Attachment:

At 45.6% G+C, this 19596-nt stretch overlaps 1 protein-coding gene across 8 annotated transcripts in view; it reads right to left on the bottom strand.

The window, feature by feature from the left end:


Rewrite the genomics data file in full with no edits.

At 45.6% G+C, this 19596-nt stretch overlaps 1 protein-coding gene across 8 annotated transcripts in view; it reads right to left on the bottom strand.

The window, feature by feature from the left end: